The answer to a Hampden church congregation's prayers arrived this week when new roofing timbers began rising above the nave of their burned 1879 building.
Lightning from an August thunderstorm struck the belfry at Mount Vernon United Methodist Church. Within minutes, its roof and the upper reaches of the stone-and-frame building caught fire and burned. Firefighters stopped the flames by training streams of water inside the church, which sat in ruins before being resaturated by heavy autumn rains.
"We lost our plaster walls, floors and carpet. Our ceilings had to come down. Our pews were damaged beyond repair. We had three feet of water in the basement. But we will come back," said Betty Callahan, the congregation's treasurer and a lay leader. "It was an incredible relief to see that roof go up after all we've been through."
Congregation members voted to spend an initial $200,000 to stabilize their Gothic Revival building, at Chestnut Avenue and 33rd Street, using 10 percent of the $2 million in insurance funds that covered the building. They said the initial repairs will seal the building from the elements until church governing authorities clear spending more money on restoration.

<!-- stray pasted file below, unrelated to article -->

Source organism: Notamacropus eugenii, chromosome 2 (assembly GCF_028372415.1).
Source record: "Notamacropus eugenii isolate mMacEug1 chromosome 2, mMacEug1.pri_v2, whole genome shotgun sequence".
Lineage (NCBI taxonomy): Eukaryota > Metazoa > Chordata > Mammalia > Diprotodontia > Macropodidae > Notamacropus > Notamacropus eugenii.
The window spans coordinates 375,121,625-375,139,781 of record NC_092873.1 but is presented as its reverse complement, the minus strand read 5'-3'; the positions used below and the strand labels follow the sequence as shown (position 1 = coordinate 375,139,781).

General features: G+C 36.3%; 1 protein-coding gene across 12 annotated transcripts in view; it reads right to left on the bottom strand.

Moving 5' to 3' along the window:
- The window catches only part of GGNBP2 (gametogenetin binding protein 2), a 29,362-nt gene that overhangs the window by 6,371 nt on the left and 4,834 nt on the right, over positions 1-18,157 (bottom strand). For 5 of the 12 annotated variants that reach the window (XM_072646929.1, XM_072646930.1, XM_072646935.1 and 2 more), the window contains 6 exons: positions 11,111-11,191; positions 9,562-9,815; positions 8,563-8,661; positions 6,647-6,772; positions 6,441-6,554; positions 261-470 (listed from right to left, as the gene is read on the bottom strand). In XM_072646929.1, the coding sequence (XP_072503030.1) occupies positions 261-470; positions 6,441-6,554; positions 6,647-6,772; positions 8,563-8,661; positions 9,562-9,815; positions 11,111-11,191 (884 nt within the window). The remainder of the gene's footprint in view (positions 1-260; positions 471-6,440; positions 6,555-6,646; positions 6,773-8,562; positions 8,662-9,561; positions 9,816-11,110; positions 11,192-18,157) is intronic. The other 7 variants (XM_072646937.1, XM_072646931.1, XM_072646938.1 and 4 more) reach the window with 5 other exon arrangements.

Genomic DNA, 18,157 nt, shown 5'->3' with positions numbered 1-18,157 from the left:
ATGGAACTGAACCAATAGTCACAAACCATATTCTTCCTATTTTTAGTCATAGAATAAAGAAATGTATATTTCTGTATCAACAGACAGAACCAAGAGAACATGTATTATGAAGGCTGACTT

The new roof should be complete by the end of the month, members of the congregation said.
"We are going to get this done and make it happen," said Frank G. Dean, president of the church's board of trustees. "The congregation is very supportive of our plan to rebuild."
The new trusses and roof are the first phase of rebuilding the church, which is governed by the Baltimore Washington Conference of the United Methodist Church.
"Our church looked like a war zone. People would come up to me and ask, 'When are you doing the roof? It was a constant question," said Callahan. "People thought it was going to sit there and be an eyesore. They were afraid of that."
She said that her group has hired a consultant to help make a case with the United Methodist leadership why the remaining insurance funds should be spent on a church that has a relatively small membership.
She said the building's refurbishment could bring new uses, such as a community service office or area for preschoolers. She said an upgraded church kitchen could accommodate a monthly free lunch for the homeless and low-income people. She also hopes to revive the church's thrift shop.
"We are now looking at the fire as an opportunity to make the building accessible to the handicapped," said Callahan. "It's a beautiful church, and we have a dedicated corps of people who are helping us."
While they are without a church building, the congregation is worshiping at Good Shepherd United Methodist Church, also in Hampden.